At a recent Americans for Annuity Protection (AAP) board meeting, the board authorized AAP’s support of litigating the negative impacts of the DOL Fiduciary Rule and its continued engagement in litigation efforts.
In addition, we will continue to support legislation efforts to fix this rule to protect annuity consumers’ access to affordable and qualified annuity advice while helping consumers get improved understanding and access to retirement savings advice.
But, let’s talk litigation! To begin at the beginning, it is instructive to review the U.S. District Court’s 2009 decision on Rule 151A.
As you recall, the U.S. Court of Appeals for the District of Columbia Circuit issued an order vacating Rule 151A under the Securities Act of 1933. The U.S. District Court’s final decision in the 151A lawsuit was predicated on the SEC’s failure to complete its market analysis.
Specifically, the court ruled that the SEC failed to properly consider the effect of Rule 151A on the efficient, competition and capital formation and remanded the rule to the SEC. In its decision, the court found that the SEC “cannot justify the adoption of a particular rule based solely on the assertion that the existence of a rule provides greater clarity to an area that remained unclear in the absence of any rule.” (emphasis added).
This is very similar to the DOL’s two main arguments that the Fiduciary Rule was necessary: 1). to give a “makeover” to a 42-year-old law; and, 2). because consumers were “confused about which standard applied to them.”
Other than old age, they never adequately proved that annuity consumers were being harmed under the rule nor did they demonstrate any confusion by annuity consumers with reliable studies or research. As Maurice Chevalier famously said, “old age isn't so bad when you consider the alternative.”
The U.S. District Court in 2009 also found that the analysis failed because the SEC did not make any findings on the existing level of competition in the marketplace under the state law regime. The court further determined that the SEC’s analysis was incomplete because the SEC failed to determine, whether, under the existing regime, sufficient protections existed to enable investors to make informed investment decisions and sellers to make suitable recommendations to investors
Likewise, in creating the Fiduciary Rule, the Department of Labor never analyzed the impact on the fixed annuity marketplace, including the fixed indexed annuity marketplace. Also, by their own admission, in the flawed impact analysis they did conduct, they did only a cursory review of variable annuities (which were noted in a short footnote).
As a result, they failed in their primary duty to Congress to provide a thorough analysis of both the costs and the benefits the rule will provide in the marketplace(s) it will affect. The department used selective and inconclusive analysis and arrived at their predetermined justification ignoring the multibillion dollar marketplace of IRA annuities.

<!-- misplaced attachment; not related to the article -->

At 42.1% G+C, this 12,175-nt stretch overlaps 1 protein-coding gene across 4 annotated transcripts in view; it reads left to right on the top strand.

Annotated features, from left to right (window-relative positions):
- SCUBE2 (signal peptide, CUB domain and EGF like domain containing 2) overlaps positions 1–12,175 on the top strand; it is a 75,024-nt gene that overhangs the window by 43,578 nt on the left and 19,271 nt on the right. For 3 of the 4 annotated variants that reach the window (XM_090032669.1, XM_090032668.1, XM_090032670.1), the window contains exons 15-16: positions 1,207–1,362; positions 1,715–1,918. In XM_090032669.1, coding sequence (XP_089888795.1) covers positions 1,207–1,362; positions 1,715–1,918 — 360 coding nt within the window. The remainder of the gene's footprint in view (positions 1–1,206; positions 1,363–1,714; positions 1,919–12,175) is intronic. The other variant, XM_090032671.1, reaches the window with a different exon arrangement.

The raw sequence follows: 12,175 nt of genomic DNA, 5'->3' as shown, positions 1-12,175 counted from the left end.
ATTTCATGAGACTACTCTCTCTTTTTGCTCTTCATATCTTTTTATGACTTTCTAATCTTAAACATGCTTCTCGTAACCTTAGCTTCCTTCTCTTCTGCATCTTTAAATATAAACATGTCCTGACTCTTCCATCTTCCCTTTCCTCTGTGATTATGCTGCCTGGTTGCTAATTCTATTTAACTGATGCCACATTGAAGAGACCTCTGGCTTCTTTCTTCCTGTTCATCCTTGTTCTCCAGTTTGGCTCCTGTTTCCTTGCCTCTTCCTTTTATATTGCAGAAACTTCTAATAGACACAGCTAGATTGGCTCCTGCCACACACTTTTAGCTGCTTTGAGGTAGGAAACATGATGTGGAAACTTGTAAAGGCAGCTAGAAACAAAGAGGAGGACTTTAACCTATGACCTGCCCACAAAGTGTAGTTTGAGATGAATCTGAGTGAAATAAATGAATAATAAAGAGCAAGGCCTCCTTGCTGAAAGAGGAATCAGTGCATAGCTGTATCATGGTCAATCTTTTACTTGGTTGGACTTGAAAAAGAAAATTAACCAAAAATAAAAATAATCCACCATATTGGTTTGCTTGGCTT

But don’t take our word for it. Craig M. Lewis, a finance professor at Vanderbilt’s Owen School of Business and formerly the SEC’s chief economist, explains it best in a Forbes article:
To drum up support for the proposal, the White House and the DOL have repeatedly claimed that conflicted advice from brokers costs investors $17 billion a year — despite a number of significant concerns about the reliability of the estimate and the results-oriented process that produced it.
To reach its estimate, CEA asserts that several academic studies show that assets subject to broker commissions underperform similar products sold directly to investors (that is, without a broker and without a sales load) by approximately 1%.
You don’t have to be an economist [or even a kindergartner] to recognize the Administration’s $17 billion talking point significantly overestimates the costs, if any, to investors relying on the “conflicted advice” of brokers. And you don’t have to be a regulator to recognize that an independent and objective economic analysis should be performed during the public comment process, especially when the regulatory agency making the decision is not a subject matter expert. This is particularly true here given the significant impact that the rulemaking will have on tens of millions of investors.
In a recent column for InsuranceNewsNet we discussed the court decision on the government’s determination of Met Life’s SIFI status. The reasons the judge ruled in the courts favor were strikingly similar to the department’s actions (or lack of actions like their inadequate and prejudiced impact analysis).
So the potential for successful litigation is strong. Also, we believe, including the non-security fixed indexed annuity with security products while carving-out their fixed annuity brethren is extremely problematic for the department and a boon to litigation efforts.
Let the litigation begin! AAP supports it and we’re engaged.
Kim O’Brien is the vice chairman and CEO of Americans for Annuity Protection. She has 35 years of experience in the insurance industry. O’Brien served The National Association for Fixed Annuities (NAFA) for almost 12 years and led the organization to defeat the SEC’s Rule 151A.
Contact Kim at email@example.com.
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